brand are several hotels and resorts around the world. The
Blancaneaux Lodge in Belize, which from the early 1980s
was a family retreat until it was opened to the public in
1993 as a 20-room luxury resort[101] and The Turtle Inn,
in Placencia, Belize,[102] (both of which have won several
prestigious awards including Travel + Leisures Worlds
Best: Best Resort in Central & South America); La Lancha in Lago Petn Itz, Guatemala;[103] Jardin Escondido



4 Other ventures
Coppola stated that The Godfather Part IV was never
made as Mario Puzo died before they had a chance to
write the lm.[109] Andy Garcia has since claimed the
lms script was nearly produced.[109]
He was the jury president at the 1996 Cannes Film Festival and he also took part as a special guest at the 46th
International Thessaloniki Film Festival in Greece.
Over the years, Francis Coppola has given political contributions to several candidates of the Democratic Party,
including Mike Thompson and Nancy Pelosi for the U.S.
House of Representatives and Barbara Boxer and Alan
Cranston for the U.S. Senate.[110]
For quite some time, he had been planning to direct an
epic movie named Megalopolis, a story about the aftermath and reconstruction of New York City after a megadisaster, but after the city was hit by the real life disaster
and Palazzo Margherita of September 11, the project was suddenly seen as being too sensitive.[111] In 2007 he stated that I have abandoned that as of now. I plan to begin a process of making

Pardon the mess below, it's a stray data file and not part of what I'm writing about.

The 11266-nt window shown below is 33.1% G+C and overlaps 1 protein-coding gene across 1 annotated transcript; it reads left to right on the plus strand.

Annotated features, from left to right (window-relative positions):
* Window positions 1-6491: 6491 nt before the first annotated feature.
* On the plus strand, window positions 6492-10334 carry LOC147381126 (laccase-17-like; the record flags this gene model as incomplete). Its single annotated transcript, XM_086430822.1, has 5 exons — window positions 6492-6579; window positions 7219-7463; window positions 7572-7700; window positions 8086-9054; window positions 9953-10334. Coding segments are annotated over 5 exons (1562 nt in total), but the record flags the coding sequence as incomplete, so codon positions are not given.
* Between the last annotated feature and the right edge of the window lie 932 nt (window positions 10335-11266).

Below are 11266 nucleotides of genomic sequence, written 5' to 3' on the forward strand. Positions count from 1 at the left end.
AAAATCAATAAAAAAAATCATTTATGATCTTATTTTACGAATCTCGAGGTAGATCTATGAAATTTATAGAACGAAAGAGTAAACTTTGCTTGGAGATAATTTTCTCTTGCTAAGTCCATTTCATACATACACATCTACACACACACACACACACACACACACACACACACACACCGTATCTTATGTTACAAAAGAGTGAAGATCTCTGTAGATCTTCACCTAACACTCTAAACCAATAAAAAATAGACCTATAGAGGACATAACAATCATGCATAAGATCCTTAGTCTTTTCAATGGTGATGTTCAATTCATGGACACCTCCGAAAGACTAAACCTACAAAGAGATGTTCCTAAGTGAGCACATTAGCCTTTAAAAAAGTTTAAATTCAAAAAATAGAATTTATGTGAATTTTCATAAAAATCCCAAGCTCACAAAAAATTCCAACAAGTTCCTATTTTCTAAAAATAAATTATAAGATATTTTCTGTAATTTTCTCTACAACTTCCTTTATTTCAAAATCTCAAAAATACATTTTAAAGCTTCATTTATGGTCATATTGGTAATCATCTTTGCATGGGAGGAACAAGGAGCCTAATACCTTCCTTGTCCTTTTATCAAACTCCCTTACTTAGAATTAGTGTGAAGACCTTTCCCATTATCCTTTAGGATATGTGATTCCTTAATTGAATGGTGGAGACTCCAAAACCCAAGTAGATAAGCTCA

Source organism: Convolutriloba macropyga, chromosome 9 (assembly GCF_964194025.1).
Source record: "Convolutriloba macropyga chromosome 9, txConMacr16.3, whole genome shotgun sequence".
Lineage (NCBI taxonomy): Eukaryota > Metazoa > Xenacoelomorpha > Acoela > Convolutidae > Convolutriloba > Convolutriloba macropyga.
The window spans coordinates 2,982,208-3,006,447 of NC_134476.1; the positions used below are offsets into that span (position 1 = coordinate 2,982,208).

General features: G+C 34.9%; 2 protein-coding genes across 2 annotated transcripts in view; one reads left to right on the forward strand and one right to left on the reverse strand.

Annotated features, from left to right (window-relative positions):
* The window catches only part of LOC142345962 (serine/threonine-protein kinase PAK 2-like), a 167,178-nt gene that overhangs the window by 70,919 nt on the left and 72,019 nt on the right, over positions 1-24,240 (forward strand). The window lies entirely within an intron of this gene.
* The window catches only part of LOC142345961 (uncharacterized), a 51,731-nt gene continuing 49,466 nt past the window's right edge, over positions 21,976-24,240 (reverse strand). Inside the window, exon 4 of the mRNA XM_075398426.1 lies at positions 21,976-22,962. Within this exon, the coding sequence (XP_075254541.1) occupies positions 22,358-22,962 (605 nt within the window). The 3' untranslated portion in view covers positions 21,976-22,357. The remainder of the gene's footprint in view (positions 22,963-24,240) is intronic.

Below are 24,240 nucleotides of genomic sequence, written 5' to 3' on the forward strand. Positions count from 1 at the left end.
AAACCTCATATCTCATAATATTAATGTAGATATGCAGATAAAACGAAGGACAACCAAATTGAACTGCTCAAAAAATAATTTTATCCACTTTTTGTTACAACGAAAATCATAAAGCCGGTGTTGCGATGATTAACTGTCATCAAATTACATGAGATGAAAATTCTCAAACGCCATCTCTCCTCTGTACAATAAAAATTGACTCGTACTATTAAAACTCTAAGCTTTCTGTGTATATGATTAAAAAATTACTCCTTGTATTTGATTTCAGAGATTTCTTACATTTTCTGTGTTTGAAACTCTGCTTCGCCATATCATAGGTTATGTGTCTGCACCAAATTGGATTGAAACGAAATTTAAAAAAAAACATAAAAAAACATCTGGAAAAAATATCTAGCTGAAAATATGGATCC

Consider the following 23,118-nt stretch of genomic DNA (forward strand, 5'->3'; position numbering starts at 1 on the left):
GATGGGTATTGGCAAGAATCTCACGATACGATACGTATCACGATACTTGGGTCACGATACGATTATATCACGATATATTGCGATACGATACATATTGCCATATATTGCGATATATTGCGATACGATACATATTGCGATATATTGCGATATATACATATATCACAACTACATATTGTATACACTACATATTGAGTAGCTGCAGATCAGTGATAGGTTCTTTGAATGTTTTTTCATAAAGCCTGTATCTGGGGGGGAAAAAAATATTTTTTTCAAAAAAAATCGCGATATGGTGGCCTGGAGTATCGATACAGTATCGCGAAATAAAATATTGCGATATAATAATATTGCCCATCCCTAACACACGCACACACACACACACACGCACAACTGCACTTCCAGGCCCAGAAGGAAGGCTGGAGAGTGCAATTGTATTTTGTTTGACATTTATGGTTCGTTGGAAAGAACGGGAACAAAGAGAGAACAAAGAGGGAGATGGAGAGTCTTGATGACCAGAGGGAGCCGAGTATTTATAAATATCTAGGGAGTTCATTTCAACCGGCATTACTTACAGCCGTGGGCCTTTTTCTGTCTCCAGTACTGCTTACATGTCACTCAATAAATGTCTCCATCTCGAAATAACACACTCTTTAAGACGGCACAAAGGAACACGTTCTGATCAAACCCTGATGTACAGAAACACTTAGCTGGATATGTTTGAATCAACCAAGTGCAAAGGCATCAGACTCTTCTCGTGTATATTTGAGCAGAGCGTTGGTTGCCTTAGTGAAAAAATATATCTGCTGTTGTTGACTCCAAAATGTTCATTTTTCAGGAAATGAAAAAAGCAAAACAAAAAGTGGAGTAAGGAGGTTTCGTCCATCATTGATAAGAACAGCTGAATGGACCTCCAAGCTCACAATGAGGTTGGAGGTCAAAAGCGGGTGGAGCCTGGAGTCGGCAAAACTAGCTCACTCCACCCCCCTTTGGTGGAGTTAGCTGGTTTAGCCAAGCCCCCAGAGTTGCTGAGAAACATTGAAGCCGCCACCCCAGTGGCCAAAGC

one personal movie after another and if something leads
me back to look at that, which I'm sure it might, I'll see
what makes sense to me.[112]

Palazzo Margherita in Bernalda, owned by Coppola

in Buenos Aires, Argentina[104]

in Bernalda, Italy.[105]


Cafe and restaurant

In San Francisco, Coppola owns a restaurant named Cafe

Zoetrope, located in the Sentinel Building where American Zoetrope is based.[106] It serves traditional Italian
cuisine and wine from his personal estate vineyard and
bottling company. For 14 years from 1994, Coppola
co-owned the Rubicon restaurant in San Francisco along
with Robin Williams and Robert De Niro. Rubicon
closed in August 2008.[107]


Literary publications

He brought out the San Francisco-based City Magazine in

the 1970s, but lost $1.5 million on this venture.[108]
In 1997, Coppola founded Zoetrope: All-Story, a literary
magazine devoted to short stories and design. The magazine publishes ction by emerging writers alongside more
recognizable names, such as Woody Allen, Margaret Atwood, Haruki Murakami, Alice Munro, Don DeLillo,